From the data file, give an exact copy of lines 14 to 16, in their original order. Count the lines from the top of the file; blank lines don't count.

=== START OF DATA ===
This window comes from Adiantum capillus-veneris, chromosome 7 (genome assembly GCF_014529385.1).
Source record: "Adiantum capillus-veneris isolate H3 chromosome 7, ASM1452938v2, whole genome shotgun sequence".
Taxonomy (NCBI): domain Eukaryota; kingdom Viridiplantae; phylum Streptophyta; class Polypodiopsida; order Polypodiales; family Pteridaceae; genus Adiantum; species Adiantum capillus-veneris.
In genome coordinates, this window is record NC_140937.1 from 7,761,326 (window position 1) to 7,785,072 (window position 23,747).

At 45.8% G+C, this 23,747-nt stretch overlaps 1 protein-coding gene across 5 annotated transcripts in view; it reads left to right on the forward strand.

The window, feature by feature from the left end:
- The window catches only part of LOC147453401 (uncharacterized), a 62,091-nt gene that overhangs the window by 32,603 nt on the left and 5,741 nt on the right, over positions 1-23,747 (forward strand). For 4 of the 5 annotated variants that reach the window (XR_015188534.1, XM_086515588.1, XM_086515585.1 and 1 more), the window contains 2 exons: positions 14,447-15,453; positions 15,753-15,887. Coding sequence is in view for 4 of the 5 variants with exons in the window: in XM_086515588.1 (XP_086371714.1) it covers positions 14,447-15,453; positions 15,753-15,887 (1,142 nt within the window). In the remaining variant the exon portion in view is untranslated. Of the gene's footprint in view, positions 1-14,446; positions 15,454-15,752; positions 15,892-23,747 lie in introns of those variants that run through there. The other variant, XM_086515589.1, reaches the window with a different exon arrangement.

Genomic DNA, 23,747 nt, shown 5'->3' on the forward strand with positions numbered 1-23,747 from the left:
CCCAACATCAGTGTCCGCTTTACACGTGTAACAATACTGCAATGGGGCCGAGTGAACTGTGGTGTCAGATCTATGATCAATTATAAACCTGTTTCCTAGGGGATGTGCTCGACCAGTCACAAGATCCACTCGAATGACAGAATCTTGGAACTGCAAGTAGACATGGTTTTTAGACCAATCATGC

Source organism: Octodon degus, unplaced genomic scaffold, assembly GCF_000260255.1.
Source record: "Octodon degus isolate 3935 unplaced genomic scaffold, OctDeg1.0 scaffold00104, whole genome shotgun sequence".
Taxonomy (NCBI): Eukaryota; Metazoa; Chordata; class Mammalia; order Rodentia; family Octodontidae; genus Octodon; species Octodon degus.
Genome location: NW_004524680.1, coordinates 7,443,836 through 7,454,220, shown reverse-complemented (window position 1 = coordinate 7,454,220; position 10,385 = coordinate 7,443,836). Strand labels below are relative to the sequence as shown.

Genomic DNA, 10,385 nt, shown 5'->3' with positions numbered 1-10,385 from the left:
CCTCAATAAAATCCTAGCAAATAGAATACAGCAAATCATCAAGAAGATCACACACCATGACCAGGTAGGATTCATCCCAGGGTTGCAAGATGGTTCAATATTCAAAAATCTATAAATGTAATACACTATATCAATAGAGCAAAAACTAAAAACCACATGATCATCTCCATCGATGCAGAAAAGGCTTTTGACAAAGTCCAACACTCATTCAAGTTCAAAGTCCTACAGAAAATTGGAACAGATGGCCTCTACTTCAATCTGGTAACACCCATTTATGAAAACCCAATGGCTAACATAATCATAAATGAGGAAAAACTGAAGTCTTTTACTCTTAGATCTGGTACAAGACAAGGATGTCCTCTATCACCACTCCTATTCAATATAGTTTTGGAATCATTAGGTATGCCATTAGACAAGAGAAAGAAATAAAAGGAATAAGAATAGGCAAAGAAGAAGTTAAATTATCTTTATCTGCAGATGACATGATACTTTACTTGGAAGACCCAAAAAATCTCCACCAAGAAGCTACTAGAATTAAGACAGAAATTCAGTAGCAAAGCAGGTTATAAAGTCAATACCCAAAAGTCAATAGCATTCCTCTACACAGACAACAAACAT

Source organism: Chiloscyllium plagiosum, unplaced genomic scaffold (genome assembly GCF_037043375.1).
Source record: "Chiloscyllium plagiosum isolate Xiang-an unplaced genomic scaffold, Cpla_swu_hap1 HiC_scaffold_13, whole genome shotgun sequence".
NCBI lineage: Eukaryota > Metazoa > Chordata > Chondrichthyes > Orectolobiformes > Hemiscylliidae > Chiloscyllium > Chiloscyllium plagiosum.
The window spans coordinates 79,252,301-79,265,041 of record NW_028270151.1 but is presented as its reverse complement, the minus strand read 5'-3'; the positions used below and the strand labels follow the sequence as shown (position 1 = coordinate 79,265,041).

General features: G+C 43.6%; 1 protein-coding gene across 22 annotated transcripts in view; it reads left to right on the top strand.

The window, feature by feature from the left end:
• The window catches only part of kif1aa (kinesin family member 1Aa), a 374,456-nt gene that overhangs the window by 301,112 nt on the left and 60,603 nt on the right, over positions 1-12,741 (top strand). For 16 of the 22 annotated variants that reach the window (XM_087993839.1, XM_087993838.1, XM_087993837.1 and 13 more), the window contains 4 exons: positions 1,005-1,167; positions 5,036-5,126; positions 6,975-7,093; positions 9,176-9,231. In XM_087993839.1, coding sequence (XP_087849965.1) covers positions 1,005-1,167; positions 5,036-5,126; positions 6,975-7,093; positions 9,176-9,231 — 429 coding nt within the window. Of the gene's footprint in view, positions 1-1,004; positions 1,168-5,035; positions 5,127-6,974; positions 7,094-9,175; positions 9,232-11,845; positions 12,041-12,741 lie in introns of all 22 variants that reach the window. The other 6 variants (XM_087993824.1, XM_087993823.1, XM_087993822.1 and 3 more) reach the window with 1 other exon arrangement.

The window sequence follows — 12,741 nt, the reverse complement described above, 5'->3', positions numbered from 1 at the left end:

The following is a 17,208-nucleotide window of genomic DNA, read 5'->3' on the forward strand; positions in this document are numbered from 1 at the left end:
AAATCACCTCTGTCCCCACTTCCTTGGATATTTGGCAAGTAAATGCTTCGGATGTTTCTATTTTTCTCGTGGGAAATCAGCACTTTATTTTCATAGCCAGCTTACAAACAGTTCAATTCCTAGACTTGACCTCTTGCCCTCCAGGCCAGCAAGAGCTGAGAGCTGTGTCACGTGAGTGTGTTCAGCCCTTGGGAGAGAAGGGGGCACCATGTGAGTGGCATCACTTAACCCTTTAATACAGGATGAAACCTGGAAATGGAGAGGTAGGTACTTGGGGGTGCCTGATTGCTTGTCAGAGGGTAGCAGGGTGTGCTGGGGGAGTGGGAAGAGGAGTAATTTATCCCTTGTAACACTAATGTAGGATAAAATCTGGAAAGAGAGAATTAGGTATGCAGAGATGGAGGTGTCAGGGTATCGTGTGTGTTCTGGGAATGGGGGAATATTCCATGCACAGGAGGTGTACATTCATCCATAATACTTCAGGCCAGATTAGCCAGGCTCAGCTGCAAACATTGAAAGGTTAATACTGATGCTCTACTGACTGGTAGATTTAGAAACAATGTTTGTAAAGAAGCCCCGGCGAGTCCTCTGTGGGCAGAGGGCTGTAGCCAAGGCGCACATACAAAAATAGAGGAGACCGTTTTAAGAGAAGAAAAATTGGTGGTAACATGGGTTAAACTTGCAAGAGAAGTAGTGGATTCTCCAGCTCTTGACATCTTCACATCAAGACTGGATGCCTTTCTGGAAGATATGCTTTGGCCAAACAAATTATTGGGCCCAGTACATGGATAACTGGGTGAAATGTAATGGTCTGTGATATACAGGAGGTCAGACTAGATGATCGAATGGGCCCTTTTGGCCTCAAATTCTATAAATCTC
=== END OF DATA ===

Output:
Genomic DNA, 10,385 nt, shown 5'->3' with positions numbered 1-10,385 from the left:
CCTCAATAAAATCCTAGCAAATAGAATACAGCAAATCATCAAGAAGATCACACACCATGACCAGGTAGGATTCATCCCAGGGTTGCAAGATGGTTCAATATTCAAAAATCTATAAATGTAATACACTATATCAATAGAGCAAAAACTAAAAACCACATGATCATCTCCATCGATGCAGAAAAGGCTTTTGACAAAGTCCAACACTCATTCAAGTTCAAAGTCCTACAGAAAATTGGAACAGATGGCCTCTACTTCAATCTGGTAACACCCATTTATGAAAACCCAATGGCTAACATAATCATAAATGAGGAAAAACTGAAGTCTTTTACTCTTAGATCTGGTACAAGACAAGGATGTCCTCTATCACCACTCCTATTCAATATAGTTTTGGAATCATTAGGTATGCCATTAGACAAGAGAAAGAAATAAAAGGAATAAGAATAGGCAAAGAAGAAGTTAAATTATCTTTATCTGCAGATGACATGATACTTTACTTGGAAGACCCAAAAAATCTCCACCAAGAAGCTACTAGAATTAAGACAGAAATTCAGTAGCAAAGCAGGTTATAAAGTCAATACCCAAAAGTCAATAGCATTCCTCTACACAGACAACAAACAT

Source organism: Chiloscyllium plagiosum, unplaced genomic scaffold (genome assembly GCF_037043375.1).